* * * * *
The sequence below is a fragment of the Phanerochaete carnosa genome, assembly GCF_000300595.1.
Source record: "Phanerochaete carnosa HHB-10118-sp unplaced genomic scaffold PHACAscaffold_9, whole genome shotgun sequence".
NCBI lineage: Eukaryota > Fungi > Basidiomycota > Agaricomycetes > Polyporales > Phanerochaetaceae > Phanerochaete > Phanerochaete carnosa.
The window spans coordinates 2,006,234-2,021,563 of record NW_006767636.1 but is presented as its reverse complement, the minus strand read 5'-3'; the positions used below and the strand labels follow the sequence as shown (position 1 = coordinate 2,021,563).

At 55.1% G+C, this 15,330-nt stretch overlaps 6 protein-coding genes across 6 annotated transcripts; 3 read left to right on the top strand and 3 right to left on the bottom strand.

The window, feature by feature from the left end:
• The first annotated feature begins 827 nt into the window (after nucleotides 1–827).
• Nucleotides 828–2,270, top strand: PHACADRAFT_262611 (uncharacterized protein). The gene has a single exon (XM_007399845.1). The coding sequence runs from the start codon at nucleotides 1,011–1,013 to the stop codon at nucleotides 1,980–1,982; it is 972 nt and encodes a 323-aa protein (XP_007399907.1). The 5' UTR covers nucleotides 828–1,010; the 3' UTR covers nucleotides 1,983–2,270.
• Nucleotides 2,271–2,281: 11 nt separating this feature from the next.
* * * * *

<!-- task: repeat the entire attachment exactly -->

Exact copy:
The sequence below is a fragment of the Phanerochaete carnosa genome, assembly GCF_000300595.1.
Source record: "Phanerochaete carnosa HHB-10118-sp unplaced genomic scaffold PHACAscaffold_9, whole genome shotgun sequence".
NCBI lineage: Eukaryota > Fungi > Basidiomycota > Agaricomycetes > Polyporales > Phanerochaetaceae > Phanerochaete > Phanerochaete carnosa.
The window spans coordinates 2,006,234-2,021,563 of record NW_006767636.1 but is presented as its reverse complement, the minus strand read 5'-3'; the positions used below and the strand labels follow the sequence as shown (position 1 = coordinate 2,021,563).

At 55.1% G+C, this 15,330-nt stretch overlaps 6 protein-coding genes across 6 annotated transcripts; 3 read left to right on the top strand and 3 right to left on the bottom strand.

The window, feature by feature from the left end:
• The first annotated feature begins 827 nt into the window (after nucleotides 1–827).
• Nucleotides 828–2,270, top strand: PHACADRAFT_262611 (uncharacterized protein). The gene has a single exon (XM_007399845.1). The coding sequence runs from the start codon at nucleotides 1,011–1,013 to the stop codon at nucleotides 1,980–1,982; it is 972 nt and encodes a 323-aa protein (XP_007399907.1). The 5' UTR covers nucleotides 828–1,010; the 3' UTR covers nucleotides 1,983–2,270.
• Nucleotides 2,271–2,281: 11 nt separating this feature from the next.